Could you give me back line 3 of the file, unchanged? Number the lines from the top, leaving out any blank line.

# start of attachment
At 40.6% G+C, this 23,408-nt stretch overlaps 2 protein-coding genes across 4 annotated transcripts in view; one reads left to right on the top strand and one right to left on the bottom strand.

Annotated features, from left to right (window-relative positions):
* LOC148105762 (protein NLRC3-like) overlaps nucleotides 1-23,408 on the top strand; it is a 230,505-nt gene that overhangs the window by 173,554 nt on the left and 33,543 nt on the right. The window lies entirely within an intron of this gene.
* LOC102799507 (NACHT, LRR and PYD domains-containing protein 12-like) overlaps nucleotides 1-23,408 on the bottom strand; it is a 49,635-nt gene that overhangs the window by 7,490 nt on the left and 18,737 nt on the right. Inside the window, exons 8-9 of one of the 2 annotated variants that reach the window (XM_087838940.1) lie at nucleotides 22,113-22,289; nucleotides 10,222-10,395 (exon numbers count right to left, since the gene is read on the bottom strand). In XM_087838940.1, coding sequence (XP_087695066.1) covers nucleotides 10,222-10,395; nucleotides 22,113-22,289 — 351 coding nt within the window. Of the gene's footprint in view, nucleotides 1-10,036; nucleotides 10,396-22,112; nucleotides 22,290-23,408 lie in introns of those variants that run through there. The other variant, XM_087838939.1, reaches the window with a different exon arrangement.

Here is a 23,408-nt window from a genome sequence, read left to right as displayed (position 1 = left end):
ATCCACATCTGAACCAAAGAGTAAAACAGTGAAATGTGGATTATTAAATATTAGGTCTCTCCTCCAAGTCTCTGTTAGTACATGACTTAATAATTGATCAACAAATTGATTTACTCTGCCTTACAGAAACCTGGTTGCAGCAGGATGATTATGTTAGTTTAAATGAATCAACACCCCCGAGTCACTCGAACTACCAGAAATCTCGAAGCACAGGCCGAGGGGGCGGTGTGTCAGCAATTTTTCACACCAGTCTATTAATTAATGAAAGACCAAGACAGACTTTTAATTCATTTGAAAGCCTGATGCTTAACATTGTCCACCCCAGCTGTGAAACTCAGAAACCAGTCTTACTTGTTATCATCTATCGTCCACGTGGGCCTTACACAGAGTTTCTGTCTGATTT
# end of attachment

* LOC148105762 (protein NLRC3-like) overlaps nucleotides 1-23,408 on the top strand; it is a 230,505-nt gene that overhangs the window by 173,554 nt on the left and 33,543 nt on the right. The window lies entirely within an intron of this gene.